• Limit your sign-ups. In an earlier article on credit card churning, Alice from CreditNet.com stated that it's important to keep your applications to a minimum as it could adversely affect your scores. Some state that a new account opening every 6 months or so might not pose a threat to your history.
  • What's your end goal? For me, I use money that I would already be applying to other bills towards bonus requirements. So, I'm really not spending more than I would just to get an extra couple hundred dollars.
  • How will you stay “on track”. Another important consideration for signing up to new accounts is your current financial status. I've found that in signing up for this latest account, it's made things a little more complicated to keep track of.

So in answer to the above question, yes, opening new accounts to obtain credit could ding your credit scores. Especially if they are done frequently.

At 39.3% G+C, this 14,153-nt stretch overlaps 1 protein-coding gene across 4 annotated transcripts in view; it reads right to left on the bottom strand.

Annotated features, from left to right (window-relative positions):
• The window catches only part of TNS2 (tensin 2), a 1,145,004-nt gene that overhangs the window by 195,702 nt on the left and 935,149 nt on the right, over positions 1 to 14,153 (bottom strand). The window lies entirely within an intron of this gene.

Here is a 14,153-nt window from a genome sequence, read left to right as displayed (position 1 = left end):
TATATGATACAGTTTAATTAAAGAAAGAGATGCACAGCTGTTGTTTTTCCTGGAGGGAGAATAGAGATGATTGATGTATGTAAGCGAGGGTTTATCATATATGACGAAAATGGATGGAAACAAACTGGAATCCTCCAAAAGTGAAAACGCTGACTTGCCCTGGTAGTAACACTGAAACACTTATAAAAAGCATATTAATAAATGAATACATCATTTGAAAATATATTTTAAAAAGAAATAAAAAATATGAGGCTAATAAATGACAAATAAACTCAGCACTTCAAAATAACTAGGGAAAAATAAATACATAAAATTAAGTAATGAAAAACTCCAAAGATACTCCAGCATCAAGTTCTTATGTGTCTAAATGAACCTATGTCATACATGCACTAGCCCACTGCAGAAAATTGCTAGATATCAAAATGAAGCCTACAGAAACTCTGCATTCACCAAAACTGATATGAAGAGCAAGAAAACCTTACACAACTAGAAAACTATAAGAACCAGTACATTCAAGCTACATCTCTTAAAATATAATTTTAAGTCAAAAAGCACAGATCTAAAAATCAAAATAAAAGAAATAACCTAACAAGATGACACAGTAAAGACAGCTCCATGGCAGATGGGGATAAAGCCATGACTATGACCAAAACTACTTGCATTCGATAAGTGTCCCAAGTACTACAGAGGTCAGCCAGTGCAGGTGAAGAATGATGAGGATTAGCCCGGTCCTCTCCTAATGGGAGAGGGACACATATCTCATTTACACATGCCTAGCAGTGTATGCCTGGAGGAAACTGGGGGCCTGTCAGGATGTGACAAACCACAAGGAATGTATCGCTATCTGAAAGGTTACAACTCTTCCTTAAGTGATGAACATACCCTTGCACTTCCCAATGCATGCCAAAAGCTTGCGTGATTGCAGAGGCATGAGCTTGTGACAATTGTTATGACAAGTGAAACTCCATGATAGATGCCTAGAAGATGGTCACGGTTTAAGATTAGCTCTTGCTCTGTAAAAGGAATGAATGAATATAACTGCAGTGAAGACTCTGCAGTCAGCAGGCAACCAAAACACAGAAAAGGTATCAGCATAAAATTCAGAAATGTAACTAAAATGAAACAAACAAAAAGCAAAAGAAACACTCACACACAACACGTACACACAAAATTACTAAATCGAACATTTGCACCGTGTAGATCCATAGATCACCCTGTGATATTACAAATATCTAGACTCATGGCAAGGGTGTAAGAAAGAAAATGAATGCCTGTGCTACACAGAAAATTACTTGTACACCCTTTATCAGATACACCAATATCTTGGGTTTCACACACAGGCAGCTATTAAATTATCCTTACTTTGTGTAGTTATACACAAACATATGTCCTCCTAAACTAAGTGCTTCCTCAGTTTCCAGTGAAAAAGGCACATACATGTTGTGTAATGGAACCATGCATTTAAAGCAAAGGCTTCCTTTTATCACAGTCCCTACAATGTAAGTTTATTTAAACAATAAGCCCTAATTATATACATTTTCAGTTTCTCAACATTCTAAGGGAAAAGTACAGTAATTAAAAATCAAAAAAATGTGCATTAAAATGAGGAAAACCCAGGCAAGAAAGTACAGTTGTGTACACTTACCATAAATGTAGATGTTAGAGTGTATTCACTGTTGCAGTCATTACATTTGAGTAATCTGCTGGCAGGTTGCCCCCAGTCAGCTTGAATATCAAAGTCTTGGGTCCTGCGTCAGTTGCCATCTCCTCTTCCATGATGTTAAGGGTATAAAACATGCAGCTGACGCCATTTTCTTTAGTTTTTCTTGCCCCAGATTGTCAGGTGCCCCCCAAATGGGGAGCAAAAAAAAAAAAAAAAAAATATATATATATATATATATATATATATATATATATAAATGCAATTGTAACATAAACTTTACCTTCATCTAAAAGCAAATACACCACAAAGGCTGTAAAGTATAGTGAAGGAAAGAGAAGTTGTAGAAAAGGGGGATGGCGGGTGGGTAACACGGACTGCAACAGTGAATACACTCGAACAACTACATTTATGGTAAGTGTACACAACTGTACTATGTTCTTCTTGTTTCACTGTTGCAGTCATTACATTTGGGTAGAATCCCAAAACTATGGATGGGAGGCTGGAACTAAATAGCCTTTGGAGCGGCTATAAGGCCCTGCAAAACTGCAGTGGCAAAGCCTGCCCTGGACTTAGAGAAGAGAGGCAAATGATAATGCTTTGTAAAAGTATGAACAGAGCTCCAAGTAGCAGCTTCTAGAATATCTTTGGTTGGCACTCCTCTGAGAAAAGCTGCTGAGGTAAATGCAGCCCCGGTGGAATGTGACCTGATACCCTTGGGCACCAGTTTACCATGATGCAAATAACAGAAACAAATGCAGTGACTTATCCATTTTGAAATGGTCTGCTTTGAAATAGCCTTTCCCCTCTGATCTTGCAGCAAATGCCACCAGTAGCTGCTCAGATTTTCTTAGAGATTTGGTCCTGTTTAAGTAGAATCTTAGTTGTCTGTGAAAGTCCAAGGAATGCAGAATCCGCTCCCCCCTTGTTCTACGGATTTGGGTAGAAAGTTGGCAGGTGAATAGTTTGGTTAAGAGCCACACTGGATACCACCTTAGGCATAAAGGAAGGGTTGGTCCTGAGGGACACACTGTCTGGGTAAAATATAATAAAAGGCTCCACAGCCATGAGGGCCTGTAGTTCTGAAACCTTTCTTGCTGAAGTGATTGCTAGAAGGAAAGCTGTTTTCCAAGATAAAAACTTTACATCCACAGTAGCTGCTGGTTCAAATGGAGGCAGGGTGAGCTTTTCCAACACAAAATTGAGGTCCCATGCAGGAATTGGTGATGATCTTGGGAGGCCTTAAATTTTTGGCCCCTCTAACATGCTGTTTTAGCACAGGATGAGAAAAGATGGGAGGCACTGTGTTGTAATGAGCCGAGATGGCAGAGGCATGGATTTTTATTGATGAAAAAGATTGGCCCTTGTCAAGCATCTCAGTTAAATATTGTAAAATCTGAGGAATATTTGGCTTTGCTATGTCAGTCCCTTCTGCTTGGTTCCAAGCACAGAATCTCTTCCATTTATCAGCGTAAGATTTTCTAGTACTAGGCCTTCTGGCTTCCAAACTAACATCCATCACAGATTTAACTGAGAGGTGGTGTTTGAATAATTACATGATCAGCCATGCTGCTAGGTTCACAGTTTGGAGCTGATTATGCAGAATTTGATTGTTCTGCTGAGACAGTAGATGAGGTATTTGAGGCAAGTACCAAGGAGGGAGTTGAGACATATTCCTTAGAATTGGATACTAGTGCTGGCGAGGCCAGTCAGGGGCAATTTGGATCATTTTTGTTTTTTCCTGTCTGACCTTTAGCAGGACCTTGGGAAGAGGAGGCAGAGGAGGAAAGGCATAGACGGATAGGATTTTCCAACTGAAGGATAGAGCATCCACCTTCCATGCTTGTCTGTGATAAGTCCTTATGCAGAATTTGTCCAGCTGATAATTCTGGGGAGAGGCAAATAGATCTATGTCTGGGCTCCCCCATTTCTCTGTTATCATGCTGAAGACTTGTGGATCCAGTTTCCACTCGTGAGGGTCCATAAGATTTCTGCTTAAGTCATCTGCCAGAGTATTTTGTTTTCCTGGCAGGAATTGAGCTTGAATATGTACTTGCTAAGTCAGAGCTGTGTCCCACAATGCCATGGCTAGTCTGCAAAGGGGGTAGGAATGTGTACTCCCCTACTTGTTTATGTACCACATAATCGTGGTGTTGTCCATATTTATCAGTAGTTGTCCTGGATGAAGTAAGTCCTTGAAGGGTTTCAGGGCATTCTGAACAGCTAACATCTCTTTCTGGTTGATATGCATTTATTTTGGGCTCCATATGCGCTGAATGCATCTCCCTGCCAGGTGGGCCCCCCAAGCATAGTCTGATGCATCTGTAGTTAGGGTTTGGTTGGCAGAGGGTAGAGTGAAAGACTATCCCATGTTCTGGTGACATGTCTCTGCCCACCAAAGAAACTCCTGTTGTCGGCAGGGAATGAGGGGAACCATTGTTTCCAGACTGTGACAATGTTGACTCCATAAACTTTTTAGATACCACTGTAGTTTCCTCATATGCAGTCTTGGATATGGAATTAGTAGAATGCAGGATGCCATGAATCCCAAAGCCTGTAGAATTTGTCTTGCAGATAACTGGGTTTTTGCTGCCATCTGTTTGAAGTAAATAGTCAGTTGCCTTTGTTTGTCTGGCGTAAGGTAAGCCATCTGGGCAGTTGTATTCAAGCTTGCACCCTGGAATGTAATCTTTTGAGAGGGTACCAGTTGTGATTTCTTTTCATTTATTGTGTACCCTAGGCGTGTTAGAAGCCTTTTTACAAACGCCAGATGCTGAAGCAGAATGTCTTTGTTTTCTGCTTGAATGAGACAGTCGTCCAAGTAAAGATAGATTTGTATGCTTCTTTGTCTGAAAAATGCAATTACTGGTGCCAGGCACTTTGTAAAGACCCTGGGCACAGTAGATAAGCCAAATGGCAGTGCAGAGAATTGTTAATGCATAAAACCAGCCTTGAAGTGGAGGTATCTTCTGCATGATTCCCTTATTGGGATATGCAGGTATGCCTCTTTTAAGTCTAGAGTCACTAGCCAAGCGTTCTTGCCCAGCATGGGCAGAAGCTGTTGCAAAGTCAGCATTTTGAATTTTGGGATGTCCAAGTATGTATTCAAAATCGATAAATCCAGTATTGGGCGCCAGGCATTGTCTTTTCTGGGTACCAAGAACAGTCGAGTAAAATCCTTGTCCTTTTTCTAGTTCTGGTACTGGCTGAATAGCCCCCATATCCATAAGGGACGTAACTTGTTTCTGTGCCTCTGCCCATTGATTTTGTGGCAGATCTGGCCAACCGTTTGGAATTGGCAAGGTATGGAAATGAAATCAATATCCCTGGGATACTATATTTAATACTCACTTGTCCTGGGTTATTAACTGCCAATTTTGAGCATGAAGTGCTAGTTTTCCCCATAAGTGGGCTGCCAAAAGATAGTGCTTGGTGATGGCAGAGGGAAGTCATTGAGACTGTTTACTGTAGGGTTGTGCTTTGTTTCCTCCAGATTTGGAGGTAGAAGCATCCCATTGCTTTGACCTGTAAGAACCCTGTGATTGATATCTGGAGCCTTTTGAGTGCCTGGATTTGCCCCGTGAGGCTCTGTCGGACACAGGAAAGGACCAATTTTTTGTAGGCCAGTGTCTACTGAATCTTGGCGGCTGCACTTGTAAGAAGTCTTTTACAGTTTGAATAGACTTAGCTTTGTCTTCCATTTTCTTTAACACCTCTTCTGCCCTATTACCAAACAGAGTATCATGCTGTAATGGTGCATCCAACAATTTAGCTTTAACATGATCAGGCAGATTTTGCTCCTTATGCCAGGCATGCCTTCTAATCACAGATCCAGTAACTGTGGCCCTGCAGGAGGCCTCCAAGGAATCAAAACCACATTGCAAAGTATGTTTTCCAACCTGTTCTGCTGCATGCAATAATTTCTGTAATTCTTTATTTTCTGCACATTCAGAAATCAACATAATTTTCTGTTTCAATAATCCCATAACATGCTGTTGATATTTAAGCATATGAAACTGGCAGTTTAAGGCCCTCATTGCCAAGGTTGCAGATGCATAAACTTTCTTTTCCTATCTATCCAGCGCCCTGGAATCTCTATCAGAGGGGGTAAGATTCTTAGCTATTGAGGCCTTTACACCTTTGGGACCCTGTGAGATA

What do you think?

I guess when it rains, it pours. Just the other day, I received a new offer from my current bank to apply for a card that has cash back and is offering $200 for spending $500 within 90 days of opening this account (they must all know when you're “in the hunt”). It's another tempting offer, so we'll see.

We typically only use credit cards for larger purchases and then pay them off within the month. So, please don't hear churning (or whatever you wish to call it) being endorsed at the site. But it is something where a responsible user could get a few extra bucks each month doing what you'd normally do when you pay bills.

Is this something that you employ in your finances and why or why not? Love to hear your thoughts.